The lone electronic communications at the time were the telegraph and telephone, but John Cangialosi at the National Hurricane Center in Miami says they fell short.

“These communications were poor and if there was severe weather, they essentially went out,” Cangialosi said. “They were OK on a day-to-day basis under most circumstances, but once the weather got lousy, they were essentially useless — really.”

The unnamed hurricane — they were not given names until 1953 — turned east-northeast and passed across the Great Lakes, New England, and southeastern Canada, before dissipating in the North Atlantic. Compared to current technology, Cangialosi says forecasters in the early 20th century were in weather “Stone Age.”

“Not only were communications bad, but there is hardly any weather data for us to know what was happening, anyway, even if we had good communications,” he said. “So it’s hard to imagine meteorologists today doing a good job back then with such limited resources.”

After the storm left the Texas Gulf Coast, Lance Geiger, who hosts “The History Guy” podcast, says residents set about rebuilding, including more protection against future hurricanes.

“J.M. O’Rourke and Company of Denver was hired for the construction of a 17,593 foot-long seawall that would touch three miles along the seaward side of the island,” Geiger said. “The American Society of Civil Engineers said that this wall was built to stand 17 feet above the average low tide measurement, and gave much-needed protection to the island.”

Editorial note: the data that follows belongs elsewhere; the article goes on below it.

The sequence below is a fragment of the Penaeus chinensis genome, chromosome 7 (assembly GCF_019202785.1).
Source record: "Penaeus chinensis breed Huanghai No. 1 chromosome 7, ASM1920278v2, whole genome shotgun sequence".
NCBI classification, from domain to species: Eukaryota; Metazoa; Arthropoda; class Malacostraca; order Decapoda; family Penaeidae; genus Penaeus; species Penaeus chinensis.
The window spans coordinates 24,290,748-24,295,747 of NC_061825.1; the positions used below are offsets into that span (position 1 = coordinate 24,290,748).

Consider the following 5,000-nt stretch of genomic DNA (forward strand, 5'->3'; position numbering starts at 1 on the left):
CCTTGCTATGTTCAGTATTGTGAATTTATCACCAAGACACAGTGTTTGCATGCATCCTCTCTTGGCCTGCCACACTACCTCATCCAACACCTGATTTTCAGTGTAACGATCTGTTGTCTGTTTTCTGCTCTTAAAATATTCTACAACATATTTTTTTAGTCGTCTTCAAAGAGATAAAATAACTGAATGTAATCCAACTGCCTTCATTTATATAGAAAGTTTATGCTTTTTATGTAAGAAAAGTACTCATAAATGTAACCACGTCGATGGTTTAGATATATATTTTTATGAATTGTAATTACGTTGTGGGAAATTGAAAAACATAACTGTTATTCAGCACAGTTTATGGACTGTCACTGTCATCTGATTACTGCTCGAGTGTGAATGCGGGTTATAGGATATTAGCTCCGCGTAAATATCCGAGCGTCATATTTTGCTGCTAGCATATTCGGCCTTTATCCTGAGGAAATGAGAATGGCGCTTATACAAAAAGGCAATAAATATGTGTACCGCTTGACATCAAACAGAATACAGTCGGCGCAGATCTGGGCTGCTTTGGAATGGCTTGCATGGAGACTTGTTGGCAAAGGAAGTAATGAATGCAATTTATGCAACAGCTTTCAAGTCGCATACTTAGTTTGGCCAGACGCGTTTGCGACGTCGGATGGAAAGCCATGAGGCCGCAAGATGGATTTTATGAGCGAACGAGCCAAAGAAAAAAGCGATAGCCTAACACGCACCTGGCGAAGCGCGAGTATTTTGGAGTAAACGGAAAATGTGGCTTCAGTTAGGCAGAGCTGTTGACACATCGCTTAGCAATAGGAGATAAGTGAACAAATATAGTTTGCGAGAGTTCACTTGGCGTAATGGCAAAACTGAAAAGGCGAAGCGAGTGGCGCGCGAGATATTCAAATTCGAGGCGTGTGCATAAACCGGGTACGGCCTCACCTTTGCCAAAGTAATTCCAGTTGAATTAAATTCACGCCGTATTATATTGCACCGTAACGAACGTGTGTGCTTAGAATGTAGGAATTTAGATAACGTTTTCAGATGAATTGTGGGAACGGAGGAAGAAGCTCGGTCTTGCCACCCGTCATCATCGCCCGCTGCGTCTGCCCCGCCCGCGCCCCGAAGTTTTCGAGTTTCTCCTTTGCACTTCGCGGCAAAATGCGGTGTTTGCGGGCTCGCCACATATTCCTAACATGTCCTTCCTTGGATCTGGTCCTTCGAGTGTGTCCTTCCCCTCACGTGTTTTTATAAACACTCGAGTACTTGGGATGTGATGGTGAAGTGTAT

The project’s price tag was three and a half million dollars — $94 million today — and was completed in August 1910. Five years later, Geiger says the upgrades paid dividends.

“The storm damaged the wall, did significant damage to the parts of the town not protected by the wall,” he said. “[But] the damage was significantly less than in 1900, although 53 people died in the storm.”

Galveston’s seawall later was expanded to protect other parts of the island, to protect against future storm surges.

As for meteorologist Isaac Cline, who lost his wife in the 1900 hurricane, Geiger says he dedicated the rest of his life to a better understanding of severe weather and warning about it.

“His careful analysis of observational data of 20 years of tropical cyclones in the Gulf that was published in the 1926 book, “Tropical Cyclones,” revolutionized the scientific understanding of the nature of hurricanes, and better-prepared scientists to be able to warn people about the path a hurricane might take.”

Survivors’ accounts of The Great Storm are at the Rosenberg Library and Museum in Galveston.

In part two, technology begins to develop to track and predict hurricanes — thanks to a world war.

Dave came to WUWF in September, 2002, after 14 years as News Director at the Alabama Radio Network in Montgomery, Mobile and Birmingham and a total of 27 years in commercial radio. He's also served as Alabama Bureau Chief for United Press International, and a stringer for the Birmingham Post-Herald.